It may seem strange, even inappropriate, to include Ruperto Jay Matamoros in a show devoted to contemporary Afro-Cuban art. Perhaps the reason for such a decision is that Matamoros belongs to the Afro-Cuban world, since he was a black artist. However, is it possible to consider Matamoros a contemporary artist? Is this not a chronological or generational, as well as a stylistic transgression? Matamoros began to paint in 1937; he was active as an artist for 70 years and died in 2008 when he was 96 years old.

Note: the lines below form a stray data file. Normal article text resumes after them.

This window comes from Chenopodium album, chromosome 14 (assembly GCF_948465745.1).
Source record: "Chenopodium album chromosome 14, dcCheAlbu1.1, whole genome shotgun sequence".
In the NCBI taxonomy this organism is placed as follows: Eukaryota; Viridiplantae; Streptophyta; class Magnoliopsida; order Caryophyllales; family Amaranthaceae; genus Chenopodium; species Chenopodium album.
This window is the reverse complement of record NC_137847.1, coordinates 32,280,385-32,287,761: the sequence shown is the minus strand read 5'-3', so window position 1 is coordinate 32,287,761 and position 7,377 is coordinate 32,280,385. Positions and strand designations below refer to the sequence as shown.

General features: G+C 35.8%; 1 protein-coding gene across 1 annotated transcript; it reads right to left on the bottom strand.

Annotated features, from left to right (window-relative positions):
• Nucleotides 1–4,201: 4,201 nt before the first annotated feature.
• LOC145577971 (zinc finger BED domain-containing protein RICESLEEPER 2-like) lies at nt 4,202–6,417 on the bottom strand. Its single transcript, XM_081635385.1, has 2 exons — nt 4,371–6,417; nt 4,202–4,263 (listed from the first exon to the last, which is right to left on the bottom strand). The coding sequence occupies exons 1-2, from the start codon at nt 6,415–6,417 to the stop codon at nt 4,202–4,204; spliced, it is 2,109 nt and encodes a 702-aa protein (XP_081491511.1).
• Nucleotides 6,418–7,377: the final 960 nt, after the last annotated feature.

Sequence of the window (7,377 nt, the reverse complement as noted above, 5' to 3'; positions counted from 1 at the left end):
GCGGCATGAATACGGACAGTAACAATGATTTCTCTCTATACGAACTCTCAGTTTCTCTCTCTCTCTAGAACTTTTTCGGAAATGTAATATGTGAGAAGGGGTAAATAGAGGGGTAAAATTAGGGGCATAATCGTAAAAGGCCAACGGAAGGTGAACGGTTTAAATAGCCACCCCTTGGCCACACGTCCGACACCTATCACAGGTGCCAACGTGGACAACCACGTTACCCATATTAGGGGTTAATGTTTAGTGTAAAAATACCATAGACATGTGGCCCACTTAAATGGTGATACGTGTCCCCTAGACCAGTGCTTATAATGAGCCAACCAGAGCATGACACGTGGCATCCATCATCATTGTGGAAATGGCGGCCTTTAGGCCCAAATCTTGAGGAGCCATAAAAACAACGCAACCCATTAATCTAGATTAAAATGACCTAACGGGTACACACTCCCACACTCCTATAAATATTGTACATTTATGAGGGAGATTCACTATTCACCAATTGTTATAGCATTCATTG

El Labrador, 1988, despite its idyllic, picturesque aspect, seems to be an image taken from the years immediately after the abolition of slavery in Cuba (1886). This was a time when many former slaves, both African and Creole – some of them brought to Cuba from other Caribbean colonies such as Jamaica or Haiti – fell into total poverty and neglect, lacking sufficient ability or training to work as free men after spending so many years labouring in the sugar plantations and receiving sustenance from their masters. Many of these former slaves – some of whom had participated as soldiers and officers in the independence wars against Spain in 1868 and 1895 – could only find shelter in thatched roof huts in the fields and devoted themselves to growing root crops and to animal husbandry to survive. The figure represented in the painting, with red and blue ribbons around his hat and waist (the colours of the Haitian flag), is perhaps a Haitian or of Haitian descent. There were many Haitians in the eastern part of the country where Jay Matamoros was born and spent his childhood and adolescence, so that this painting may be a direct testimonial of their situation or something he heard of from his parents. Either way, this may be one of the many expressions of historical disadvantage still spoken about by part of the black population of Cuba who, despite equal opportunities offered since the revolution of 1959, still find it difficult to overcome their unequal starting point, as some social scientists have mentioned. The presence in the painting of a majá (a local non-poisonous snake) seems to confirm the Haitian-Cuban identity of the character, since this animal is part of Voodoo rituals, a religion from old Dahomey (today Benin) which is still practiced in the eastern region of Cuba and Haiti.